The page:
Early this morning, I was sipping coffee and catching up on some Biblioblogs. Hey, did you notice we’re number 31 on the list of the Top 50 Biblioblogs? Thanks for reading Vridar! Anyhow, I was reading the latest posts on the Ehrman blog, and lo and behold it turns out Brother Bart is interested in memory.
On 29 March, he told his readers he had lost interest in a project (a commentary on gospels for which we have only fragmentary remains), and was focusing his attention squarely on a book about how early Christians remembered Jesus.
As many of you know, I have spent almost all my research time for more than a year now working on issues of memory. I have now read all that I need to read for my next book, a trade book for a general audience, on how Jesus was “remembered” by early Christians in the decades before any of the Gospels were written. My plan is to start writing on Tuesday. Gods willing, I’ll have the book in draft by the end of April. The idea is to have it published next year about this time, early spring 2016. (Ehrman, “My New Project on Memory”)
I’m somewhat envious. I have clearly not read all I need to read on memory. I will probably still be slogging through my series on memory on into 2018, if I’m lucky. Of course, my interests are quite different from Dr. Ehrman’s, but I’ve found that the subject matter is so vast and difficult to grasp, that I’m still doing basic research, even to the point of re-reading what I thought I had already understood.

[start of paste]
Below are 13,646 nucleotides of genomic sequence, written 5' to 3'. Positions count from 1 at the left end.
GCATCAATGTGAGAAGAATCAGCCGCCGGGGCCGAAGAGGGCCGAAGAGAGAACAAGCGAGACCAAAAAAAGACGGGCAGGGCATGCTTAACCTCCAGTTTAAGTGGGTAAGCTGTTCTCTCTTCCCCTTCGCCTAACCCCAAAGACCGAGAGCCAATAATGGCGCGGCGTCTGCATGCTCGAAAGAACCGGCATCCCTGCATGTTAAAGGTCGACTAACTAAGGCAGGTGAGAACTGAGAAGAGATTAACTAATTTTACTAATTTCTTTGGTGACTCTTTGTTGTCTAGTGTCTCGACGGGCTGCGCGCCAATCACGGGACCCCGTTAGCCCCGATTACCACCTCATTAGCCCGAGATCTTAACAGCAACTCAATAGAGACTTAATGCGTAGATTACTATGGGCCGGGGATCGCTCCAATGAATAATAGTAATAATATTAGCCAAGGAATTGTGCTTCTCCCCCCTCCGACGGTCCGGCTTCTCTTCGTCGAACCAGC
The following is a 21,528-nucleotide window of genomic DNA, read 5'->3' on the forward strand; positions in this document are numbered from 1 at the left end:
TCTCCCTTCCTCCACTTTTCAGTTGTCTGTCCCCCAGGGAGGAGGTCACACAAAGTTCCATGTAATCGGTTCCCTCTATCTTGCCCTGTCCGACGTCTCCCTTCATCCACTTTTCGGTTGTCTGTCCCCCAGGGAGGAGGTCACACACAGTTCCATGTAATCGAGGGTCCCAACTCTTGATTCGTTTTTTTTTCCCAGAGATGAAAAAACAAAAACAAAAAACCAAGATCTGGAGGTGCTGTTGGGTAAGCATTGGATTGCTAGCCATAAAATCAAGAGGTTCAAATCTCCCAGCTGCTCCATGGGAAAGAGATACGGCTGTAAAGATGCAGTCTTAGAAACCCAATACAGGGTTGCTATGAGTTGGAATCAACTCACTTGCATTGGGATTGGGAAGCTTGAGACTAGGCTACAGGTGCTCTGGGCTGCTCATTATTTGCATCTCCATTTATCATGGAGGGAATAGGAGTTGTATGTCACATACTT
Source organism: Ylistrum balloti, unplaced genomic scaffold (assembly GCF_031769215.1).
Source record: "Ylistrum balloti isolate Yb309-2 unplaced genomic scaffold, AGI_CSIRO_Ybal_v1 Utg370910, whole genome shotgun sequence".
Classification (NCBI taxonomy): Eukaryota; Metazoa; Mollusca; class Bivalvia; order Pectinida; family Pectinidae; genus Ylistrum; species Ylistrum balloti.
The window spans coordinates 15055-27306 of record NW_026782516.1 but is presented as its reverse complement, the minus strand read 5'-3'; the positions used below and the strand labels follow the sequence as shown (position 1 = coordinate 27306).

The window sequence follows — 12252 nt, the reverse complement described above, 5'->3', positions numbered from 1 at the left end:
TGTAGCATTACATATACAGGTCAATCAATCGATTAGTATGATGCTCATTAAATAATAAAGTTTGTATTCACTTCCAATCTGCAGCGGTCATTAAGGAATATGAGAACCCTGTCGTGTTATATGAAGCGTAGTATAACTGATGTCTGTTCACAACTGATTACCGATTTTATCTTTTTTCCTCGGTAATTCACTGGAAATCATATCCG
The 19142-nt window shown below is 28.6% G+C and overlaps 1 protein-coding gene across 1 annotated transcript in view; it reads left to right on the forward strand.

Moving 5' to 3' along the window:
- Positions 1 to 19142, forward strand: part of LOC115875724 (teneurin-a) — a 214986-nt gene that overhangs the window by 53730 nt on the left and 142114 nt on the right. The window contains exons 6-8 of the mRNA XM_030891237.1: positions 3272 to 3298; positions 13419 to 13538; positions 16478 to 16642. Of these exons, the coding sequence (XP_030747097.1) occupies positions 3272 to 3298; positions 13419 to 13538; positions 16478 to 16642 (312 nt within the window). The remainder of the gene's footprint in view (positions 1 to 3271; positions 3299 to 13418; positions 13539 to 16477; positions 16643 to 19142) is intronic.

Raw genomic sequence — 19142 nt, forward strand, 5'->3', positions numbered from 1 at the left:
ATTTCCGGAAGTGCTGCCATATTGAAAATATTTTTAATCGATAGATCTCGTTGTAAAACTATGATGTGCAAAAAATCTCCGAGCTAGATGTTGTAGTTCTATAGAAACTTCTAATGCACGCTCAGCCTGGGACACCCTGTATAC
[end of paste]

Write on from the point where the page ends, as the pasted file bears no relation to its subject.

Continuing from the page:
Sometimes you can’t read a book until you’ve read it, which may sound like a Yogi-ism, but that’s often the way it goes. Just as individuals need a social framework for memory, so we also need intellectual scaffolding to understand scholarly works on sociology, psychology, history, etc. Often the initial frameworks we construct fail, and we must rebuild them.
If I hadn’t read and re-read Maurice Halbwachs (just as I had to read and re-read William Wrede), I would probably still hold to the incorrect impressions left by the Memory Mavens, especially Barry Schwartz. I would have only a sketch, a caricature of Halbwachs, instead of a more complete understanding, which I’m still trying to gain.
And that brings us to Ehrman’s post from 3 April, in which he wrote:
The Maurice Halbwachs that Schwartz invokes here is one of the truly great pioneers in the study of memory –specifically, memory as held by social groups, “collective memory.” We will meet him again in chapter 6. Halbwachs had a rather extreme view of how we remember. He thought that literally all of our memories are social memories, that we can’t actually have any personal, private memories, but that every memory we have is necessarily influenced by, shaped, and provided by our various social contexts. (Ehrman, “Remembering Lincoln,” emphasis mine)
The parts in bold in the above quotation are misleading, if not flat-out wrong. Say what you will about Ehrman, but you can’t deny that he expresses himself clearly and knows how to reach a broad audience. Hence, the excuse that we can anticipate from his defenders — namely, that Ehrman didn’t mean what he wrote — simply won’t hold water. I think we have a right to be concerned that Erhman does not understand Halbwachs’s views on social memory, which does not bode well for his upcoming book.